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Sen. Ron Johnson (R-Wis.) on Friday objected to Sen. Josh Hawley's (R-Mo.) motion to pass a bill via unanimous consent that would provide $1,200 to Americans in the form of direct stimulus checks, citing the ballooning national debt.

Why it matters: Hawley has teamed up with an unlikely partner, Sen. Bernie Sanders (I-Vt.), in a push to include direct payments in Congress' next coronavirus relief package, which has entered the final stages of negotiations.

  • The bill currently being discussed by congressional leaders does include direct payments, but at a size closer to $600 — half of what Sanders and Hawley have said is necessary to support working families.
  • Johnson's concerns about the size of the stimulus package, which at about $900 billion would be one of the largest in U.S. history, are shared by many Senate Republicans.

What they're saying: "We have families in need. There's no doubt about it. I completely support some kind of program targeted for small businesses so they can reemploy, so they can reopen, to restore capital," Johnson said on the Senate floor.

  • "What I fear we're going to do with this bipartisan package, and what the senator from Missouri is talking about is the same thing — a shotgun approach," he continued.
  • "We will not have learned the lessons from our very hurried, very rushed, very massive, earlier relief packages. We're just going to do more of the same, another trillion dollars. It takes our debt from $27.4 trillion to $28.4 trillion in a couple months. With doing virtually no revisions, no improvements."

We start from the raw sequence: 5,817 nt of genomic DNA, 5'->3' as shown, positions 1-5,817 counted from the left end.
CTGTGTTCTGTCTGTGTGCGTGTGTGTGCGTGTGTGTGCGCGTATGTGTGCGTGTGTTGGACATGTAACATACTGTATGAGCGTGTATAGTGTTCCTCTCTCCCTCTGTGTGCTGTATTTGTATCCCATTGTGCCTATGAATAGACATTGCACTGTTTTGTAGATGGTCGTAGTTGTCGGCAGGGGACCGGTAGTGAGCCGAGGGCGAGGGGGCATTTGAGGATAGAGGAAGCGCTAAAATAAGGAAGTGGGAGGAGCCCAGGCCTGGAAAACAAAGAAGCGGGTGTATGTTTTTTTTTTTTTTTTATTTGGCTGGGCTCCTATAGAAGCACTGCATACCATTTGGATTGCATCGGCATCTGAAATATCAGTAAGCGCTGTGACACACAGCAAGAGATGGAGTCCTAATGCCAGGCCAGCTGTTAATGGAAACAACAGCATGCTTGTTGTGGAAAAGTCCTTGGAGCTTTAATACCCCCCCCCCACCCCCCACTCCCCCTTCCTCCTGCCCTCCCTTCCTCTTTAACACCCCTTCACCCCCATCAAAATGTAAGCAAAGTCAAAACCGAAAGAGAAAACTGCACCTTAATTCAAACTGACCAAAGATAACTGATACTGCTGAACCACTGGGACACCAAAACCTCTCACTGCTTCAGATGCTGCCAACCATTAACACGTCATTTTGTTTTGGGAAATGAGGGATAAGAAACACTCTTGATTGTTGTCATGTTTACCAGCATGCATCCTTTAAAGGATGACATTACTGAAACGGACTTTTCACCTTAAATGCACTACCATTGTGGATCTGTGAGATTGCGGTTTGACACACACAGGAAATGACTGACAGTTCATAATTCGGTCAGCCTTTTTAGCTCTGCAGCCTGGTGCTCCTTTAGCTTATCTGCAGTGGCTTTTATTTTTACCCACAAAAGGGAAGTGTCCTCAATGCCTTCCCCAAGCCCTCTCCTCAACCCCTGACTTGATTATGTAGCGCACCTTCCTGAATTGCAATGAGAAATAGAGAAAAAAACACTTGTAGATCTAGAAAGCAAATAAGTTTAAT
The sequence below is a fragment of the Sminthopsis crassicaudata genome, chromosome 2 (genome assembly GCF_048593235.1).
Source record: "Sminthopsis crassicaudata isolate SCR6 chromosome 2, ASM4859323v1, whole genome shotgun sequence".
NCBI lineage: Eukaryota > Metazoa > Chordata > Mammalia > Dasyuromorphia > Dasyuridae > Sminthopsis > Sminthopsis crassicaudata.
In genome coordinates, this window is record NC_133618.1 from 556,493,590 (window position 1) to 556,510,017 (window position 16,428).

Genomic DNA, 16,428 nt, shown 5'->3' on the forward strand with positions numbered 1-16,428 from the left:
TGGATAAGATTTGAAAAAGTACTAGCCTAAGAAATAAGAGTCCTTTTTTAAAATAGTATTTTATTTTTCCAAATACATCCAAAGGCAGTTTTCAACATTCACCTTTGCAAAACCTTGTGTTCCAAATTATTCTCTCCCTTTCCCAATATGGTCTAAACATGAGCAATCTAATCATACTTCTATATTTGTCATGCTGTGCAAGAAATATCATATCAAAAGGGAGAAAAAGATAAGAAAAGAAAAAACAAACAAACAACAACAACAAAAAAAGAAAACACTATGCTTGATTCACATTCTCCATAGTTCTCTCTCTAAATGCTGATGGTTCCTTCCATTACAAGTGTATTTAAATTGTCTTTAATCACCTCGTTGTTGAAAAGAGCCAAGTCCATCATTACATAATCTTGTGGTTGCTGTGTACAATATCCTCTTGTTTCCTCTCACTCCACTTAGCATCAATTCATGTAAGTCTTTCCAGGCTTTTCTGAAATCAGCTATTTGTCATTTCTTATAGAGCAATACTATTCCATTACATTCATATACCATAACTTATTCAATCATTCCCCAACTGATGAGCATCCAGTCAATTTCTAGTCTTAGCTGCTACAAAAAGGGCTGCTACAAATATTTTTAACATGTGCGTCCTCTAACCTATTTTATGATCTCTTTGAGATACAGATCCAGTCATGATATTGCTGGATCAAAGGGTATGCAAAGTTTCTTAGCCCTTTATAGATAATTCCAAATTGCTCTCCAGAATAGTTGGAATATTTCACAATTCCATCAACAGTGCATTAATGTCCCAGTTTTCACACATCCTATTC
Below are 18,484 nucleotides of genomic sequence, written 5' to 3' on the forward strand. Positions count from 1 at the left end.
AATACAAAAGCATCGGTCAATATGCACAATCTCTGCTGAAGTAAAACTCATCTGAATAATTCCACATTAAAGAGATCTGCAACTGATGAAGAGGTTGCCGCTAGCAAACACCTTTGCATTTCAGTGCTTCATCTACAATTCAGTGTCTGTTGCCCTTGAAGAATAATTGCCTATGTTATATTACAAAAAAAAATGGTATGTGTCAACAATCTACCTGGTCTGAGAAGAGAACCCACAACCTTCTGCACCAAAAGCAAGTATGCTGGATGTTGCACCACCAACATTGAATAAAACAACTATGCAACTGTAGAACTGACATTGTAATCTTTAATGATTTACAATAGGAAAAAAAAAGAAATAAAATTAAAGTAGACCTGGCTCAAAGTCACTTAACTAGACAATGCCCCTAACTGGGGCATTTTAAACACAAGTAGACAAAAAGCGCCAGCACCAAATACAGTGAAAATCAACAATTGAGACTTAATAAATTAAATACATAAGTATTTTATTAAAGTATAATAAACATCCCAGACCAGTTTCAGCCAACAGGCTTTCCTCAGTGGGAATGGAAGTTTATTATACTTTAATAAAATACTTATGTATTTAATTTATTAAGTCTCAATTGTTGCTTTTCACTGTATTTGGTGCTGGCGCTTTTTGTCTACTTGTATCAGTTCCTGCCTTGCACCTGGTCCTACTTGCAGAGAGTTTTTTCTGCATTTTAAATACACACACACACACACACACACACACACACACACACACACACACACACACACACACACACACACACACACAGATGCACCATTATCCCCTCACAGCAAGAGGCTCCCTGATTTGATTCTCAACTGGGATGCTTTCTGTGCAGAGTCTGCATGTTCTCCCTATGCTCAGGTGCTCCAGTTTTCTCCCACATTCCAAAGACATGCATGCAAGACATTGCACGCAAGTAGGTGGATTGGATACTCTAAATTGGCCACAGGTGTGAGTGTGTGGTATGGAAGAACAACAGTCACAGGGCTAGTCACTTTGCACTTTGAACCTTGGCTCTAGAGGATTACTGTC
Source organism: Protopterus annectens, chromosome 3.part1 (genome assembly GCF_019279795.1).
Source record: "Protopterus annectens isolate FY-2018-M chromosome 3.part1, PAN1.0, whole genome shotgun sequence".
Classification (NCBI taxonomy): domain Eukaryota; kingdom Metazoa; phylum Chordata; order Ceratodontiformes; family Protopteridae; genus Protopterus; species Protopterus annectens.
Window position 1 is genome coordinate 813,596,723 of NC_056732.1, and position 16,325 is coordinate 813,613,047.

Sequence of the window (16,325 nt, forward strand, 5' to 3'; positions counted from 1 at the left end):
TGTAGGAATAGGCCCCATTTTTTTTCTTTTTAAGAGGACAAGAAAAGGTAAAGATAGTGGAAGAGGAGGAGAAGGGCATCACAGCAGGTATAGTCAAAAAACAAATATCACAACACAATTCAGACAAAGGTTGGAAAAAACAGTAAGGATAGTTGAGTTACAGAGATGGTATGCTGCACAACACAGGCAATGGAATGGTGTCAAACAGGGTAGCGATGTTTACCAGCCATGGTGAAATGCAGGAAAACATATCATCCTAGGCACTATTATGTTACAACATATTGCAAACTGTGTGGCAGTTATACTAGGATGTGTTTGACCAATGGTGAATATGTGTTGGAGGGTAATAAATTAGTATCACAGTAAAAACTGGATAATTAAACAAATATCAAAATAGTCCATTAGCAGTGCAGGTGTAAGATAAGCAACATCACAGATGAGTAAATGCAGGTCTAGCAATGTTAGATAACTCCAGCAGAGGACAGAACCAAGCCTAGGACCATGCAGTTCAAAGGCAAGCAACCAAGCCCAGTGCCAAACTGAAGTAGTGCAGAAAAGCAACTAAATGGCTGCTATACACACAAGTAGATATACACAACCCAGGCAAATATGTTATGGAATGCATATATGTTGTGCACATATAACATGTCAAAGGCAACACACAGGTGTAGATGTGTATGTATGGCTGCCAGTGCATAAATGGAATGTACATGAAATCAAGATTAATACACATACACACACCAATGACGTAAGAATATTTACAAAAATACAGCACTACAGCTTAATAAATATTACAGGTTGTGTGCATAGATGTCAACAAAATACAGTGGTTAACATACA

The other side: "Nothing could be more targeted. No relief could be more important than relief for working people," Hawley responded after Johnson's objection.

  • "The senator is right. This body has spent trillions of dollars this year alone on COVID relief. We're getting ready to spend apparently another $1 trillion more. And yet working people are told, they may be last — if they get relief at all."

What to watch: Hawley said Sanders will be back in a "matter of hours" to attempt to pass the bill again. Both senators have said they will block an extension to government funding when it expires tonight unless direct payments are in the relief package.

Go deeper: Weekly jobless claims rise to 885,000 as Congress nears stimulus deal

Go deeper

Senate Mischief Makers

Illustration: Sarah Grillo/Axios

In a closely divided Congress, the Senate’s Mischief Makers could thwart their leaders' best-laid plans with their own agendas.

Why it matters: On Wednesday night, we shared a list of House members who our leadership sources on the Hill consider some of the top troublemakers. But their Senate counterparts may be even more impactful in a 50-50 chamber, where Vice President Kamala Harris holds the tiebreaking vote.

Jan 27, 2021 - Politics & Policy
Scoop

White House plots "full-court press" for $1.9 trillion relief plan

National Economic Council director Brian Deese speaks during a White House news briefing. Photo: Alex Wong/Getty Images

The Biden White House is deploying top officials to get a wide ideological spectrum of lawmakers, governors and mayors on board with the president’s $1.9 trillion COVID relief proposal, according to people familiar with the matter.

Why it matters: The broad, choreographed effort shows just how crucially Biden views the stimulus to the nation's recovery and his own political success.

D.C.'s building boom grinds to a halt

Illustration: Brendan Lynch/Axios

The decades-long building boom that remade Washington D.C. is screeching to a halt, undone by broader construction trends and the legacy of the post-pandemic workplace.

Why it matters: Dizzying construction has reshaped the city, reinvigorated downtown and created bustling new communities.